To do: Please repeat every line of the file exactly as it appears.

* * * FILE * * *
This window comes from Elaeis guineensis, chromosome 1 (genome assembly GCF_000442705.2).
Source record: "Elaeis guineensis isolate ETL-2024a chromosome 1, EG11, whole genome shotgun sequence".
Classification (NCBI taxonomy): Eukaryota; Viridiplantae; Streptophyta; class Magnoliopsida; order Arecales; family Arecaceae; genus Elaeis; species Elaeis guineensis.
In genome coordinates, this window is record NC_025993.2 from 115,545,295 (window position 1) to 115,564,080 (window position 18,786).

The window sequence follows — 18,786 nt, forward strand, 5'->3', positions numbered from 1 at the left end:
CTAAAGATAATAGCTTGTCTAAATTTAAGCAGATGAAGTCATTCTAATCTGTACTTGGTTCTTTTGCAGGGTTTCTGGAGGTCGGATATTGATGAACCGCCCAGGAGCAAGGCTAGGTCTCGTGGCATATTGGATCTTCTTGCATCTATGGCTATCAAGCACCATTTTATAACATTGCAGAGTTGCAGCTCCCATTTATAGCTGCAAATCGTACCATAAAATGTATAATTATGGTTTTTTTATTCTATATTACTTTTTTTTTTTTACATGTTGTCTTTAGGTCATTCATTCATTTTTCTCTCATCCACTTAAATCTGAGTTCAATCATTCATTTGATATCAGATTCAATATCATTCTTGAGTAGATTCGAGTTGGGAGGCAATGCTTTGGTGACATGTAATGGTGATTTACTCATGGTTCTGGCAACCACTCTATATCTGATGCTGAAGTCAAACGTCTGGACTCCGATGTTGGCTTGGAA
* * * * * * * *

This window comes from Elaeis guineensis, chromosome 1 (genome assembly GCF_000442705.2).
Source record: "Elaeis guineensis isolate ETL-2024a chromosome 1, EG11, whole genome shotgun sequence".
Classification (NCBI taxonomy): Eukaryota; Viridiplantae; Streptophyta; class Magnoliopsida; order Arecales; family Arecaceae; genus Elaeis; species Elaeis guineensis.
In genome coordinates, this window is record NC_025993.2 from 115,545,295 (window position 1) to 115,564,080 (window position 18,786).

The window sequence follows — 18,786 nt, forward strand, 5'->3', positions numbered from 1 at the left end:
CTAAAGATAATAGCTTGTCTAAATTTAAGCAGATGAAGTCATTCTAATCTGTACTTGGTTCTTTTGCAGGGTTTCTGGAGGTCGGATATTGATGAACCGCCCAGGAGCAAGGCTAGGTCTCGTGGCATATTGGATCTTCTTGCATCTATGGCTATCAAGCACCATTTTATAACATTGCAGAGTTGCAGCTCCCATTTATAGCTGCAAATCGTACCATAAAATGTATAATTATGGTTTTTTTATTCTATATTACTTTTTTTTTTTTACATGTTGTCTTTAGGTCATTCATTCATTTTTCTCTCATCCACTTAAATCTGAGTTCAATCATTCATTTGATATCAGATTCAATATCATTCTTGAGTAGATTCGAGTTGGGAGGCAATGCTTTGGTGACATGTAATGGTGATTTACTCATGGTTCTGGCAACCACTCTATATCTGATGCTGAAGTCAAACGTCTGGACTCCGATGTTGGCTTGGAA